[callsign]AB8XE[/callsign]

  7. #7

    Default

    Quote Originally Posted by N8YX View Post
    First things first:

    Got 14vdc to the AF-AVR board?

    9vdc from the AF-AVR board to the balance of the radio's other circuits?

    14vdc to the 5v regulator assembly, and 5vdc from it to the counter assembly?

    You can verify these levels with a scope or a DVM.

    To AF-AVR board =13.42 vdc from=6.12 vdc
    4.88vdc to counter board

    "14vdc to the 5v (regulator assembly)"
    My book:5v AVR unit (x43-1220-00) "Option"
    Main schematic shows a 4pin connector I can't find this board.
    Is it incorporated with the AF board?

  8. #8

    Default

    Quote Originally Posted by AB8XE View Post
    Start simple, check for 9 volts at your two pin jumper at the back, that sends the voltage to the VFO. If you pull the covers off, you have to beware of potentially lethal voltages. All the rest of the voltages should be printed on the transformer itself, follow those voltages across the rectifier board. Make sure your meter and cables are in good condition and rated for the appropriate voltages.
    6.0 vdc with VTVM
    6.10 vdc with DVM Thanks BTW the HI-Voltage I'm very scared of,
    thanks for the reminder thou.

  9. #9
    Join Date
    Jul 2001
    Posts
    21,474

    Default

    No callsign, and a low post count, so I am going to say it.

    "Rock", if you are not experienced with troubleshooting transmitters and transceivers, I highly recommend that you get someone who IS, to watch over and guide you through the process. As others have suggested, there can be very high ( deadly ! ) voltages present in the power supply area, which is what you should be checking out first. And if you are not familiar with troubleshooting techniques, you should NOT attempt to do it yourself.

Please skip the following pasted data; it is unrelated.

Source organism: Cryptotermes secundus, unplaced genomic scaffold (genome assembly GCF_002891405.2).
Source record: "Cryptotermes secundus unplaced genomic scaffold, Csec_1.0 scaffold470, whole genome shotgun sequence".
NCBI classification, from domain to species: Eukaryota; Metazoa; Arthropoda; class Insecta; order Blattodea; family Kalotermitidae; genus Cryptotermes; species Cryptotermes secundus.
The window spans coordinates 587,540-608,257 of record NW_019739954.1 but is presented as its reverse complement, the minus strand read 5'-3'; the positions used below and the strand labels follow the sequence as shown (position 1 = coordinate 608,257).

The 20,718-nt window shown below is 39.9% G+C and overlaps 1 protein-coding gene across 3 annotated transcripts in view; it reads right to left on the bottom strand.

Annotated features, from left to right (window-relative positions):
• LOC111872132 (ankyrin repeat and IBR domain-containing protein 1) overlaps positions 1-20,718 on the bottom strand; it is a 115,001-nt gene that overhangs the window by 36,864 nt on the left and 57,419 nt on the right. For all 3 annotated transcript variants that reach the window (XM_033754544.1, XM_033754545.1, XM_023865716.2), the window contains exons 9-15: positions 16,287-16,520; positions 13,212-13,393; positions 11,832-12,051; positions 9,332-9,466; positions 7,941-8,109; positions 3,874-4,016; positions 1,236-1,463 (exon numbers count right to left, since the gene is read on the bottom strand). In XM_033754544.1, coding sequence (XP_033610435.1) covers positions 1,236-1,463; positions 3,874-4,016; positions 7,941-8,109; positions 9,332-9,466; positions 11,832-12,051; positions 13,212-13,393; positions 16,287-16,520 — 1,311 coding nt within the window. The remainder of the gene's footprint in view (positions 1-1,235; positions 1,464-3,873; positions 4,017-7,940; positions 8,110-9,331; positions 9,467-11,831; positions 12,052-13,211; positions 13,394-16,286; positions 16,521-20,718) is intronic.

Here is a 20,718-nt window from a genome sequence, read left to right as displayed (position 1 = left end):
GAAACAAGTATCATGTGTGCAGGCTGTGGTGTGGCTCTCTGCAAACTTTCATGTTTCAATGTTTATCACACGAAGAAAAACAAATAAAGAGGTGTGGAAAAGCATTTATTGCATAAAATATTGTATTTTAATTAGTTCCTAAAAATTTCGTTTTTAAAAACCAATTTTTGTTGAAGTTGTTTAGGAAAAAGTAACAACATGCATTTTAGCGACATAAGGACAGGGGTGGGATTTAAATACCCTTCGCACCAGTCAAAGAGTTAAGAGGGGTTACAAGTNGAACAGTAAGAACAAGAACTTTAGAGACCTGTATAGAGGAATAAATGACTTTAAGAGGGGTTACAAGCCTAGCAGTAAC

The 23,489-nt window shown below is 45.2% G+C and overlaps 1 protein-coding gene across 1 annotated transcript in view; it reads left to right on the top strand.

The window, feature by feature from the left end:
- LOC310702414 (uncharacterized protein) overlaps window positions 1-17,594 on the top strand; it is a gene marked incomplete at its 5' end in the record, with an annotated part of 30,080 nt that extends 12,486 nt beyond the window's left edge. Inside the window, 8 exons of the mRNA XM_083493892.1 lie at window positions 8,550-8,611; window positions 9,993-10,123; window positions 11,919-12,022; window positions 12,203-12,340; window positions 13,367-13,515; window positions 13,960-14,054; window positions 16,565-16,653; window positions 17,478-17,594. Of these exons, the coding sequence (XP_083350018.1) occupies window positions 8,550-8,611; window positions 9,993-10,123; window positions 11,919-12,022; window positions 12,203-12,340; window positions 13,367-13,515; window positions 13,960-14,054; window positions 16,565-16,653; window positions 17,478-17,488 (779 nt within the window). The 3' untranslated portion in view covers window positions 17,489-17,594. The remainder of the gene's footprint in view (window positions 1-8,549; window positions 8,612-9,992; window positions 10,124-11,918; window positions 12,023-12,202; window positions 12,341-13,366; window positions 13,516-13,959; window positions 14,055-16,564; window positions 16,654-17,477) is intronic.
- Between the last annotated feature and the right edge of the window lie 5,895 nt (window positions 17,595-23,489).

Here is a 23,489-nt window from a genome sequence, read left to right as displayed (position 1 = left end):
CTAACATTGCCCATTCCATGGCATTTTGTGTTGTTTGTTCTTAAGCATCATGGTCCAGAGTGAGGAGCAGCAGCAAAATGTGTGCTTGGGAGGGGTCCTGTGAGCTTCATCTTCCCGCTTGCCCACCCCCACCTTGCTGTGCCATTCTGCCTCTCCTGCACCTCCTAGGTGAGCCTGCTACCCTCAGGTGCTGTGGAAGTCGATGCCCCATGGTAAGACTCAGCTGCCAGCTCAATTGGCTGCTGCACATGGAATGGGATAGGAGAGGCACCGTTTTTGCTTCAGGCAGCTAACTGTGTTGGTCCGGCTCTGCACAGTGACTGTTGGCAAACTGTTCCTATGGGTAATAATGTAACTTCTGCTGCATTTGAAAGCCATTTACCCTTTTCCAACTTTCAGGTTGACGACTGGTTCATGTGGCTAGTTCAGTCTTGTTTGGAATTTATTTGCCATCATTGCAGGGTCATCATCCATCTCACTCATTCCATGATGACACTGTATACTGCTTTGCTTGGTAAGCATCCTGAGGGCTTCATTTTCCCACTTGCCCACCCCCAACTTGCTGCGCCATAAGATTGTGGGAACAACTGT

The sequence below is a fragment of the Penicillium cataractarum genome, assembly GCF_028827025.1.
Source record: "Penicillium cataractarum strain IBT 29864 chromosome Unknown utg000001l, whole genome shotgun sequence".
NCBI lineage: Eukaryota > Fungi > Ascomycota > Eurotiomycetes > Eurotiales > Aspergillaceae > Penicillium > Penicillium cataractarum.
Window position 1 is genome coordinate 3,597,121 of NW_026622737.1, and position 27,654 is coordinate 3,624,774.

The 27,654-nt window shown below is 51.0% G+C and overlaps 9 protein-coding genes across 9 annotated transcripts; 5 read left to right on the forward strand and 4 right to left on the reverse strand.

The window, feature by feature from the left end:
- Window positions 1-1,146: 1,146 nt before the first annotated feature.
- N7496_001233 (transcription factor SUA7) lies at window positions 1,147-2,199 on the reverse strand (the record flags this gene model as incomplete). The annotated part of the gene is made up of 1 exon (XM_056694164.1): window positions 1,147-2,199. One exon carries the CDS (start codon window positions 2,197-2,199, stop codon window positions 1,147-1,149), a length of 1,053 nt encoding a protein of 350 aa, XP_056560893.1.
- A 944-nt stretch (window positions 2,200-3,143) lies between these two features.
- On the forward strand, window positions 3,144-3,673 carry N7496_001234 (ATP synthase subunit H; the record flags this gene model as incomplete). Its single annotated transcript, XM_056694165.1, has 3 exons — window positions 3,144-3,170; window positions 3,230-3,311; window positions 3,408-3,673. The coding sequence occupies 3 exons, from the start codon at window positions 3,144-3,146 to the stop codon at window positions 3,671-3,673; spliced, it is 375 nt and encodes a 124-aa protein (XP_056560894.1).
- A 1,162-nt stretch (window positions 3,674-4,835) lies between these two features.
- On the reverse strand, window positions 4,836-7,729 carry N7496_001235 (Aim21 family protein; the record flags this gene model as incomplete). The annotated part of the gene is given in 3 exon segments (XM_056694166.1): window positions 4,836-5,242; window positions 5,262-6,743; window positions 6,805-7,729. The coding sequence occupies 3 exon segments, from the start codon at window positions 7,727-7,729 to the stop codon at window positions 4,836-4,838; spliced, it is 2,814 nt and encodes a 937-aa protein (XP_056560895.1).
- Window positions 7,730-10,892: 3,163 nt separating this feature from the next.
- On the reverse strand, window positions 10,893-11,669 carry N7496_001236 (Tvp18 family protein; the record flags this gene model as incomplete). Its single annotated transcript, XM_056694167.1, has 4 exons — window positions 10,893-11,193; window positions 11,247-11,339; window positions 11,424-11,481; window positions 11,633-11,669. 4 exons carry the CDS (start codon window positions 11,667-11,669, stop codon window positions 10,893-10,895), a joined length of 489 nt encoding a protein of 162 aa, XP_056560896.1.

This is NOT an automobile that we are talking about here.

    Good luck! Jim

  10. #10

    Default

    Quote Originally Posted by AG3Y View Post
    No callsign, and a low post count, so I am going to say it.

    "Rock", if you are not experienced with troubleshooting transmitters and transceivers, I highly recommend that you get someone who IS, to watch over and guide you through the process. As others have suggested, there can be very high ( deadly ! ) voltages present in the power supply area, which is what you should be checking out first. And if you are not familiar with troubleshooting techniques, you should NOT attempt to do it yourself.

    This is NOT an automobile that we are talking about here.

    Good luck! Jim
    I appreciate your advice, When I test live, I keep my distance from
    Electrolytic capacitors and power transformers,plus I look at the main circuit schematic for any hi-voltage.I have a heathkit IT-28
    and a Sprague TO-4 Capacitor analyzer which I test caps with,
    no power on of course and discharge them before-after I do any testing.
    I like the IT-28 for in-circuit test,the sprague you have to disconnect one lead. Thanks a bunch thou. And if it gets too scary, I'll send the Ts-820s to K4eaa.com. "O" one hand behind me and a glove on the other with a long probe on my VTVM. And no concrete floors for me,carpet is bad enough in the winter,static shocks LOL.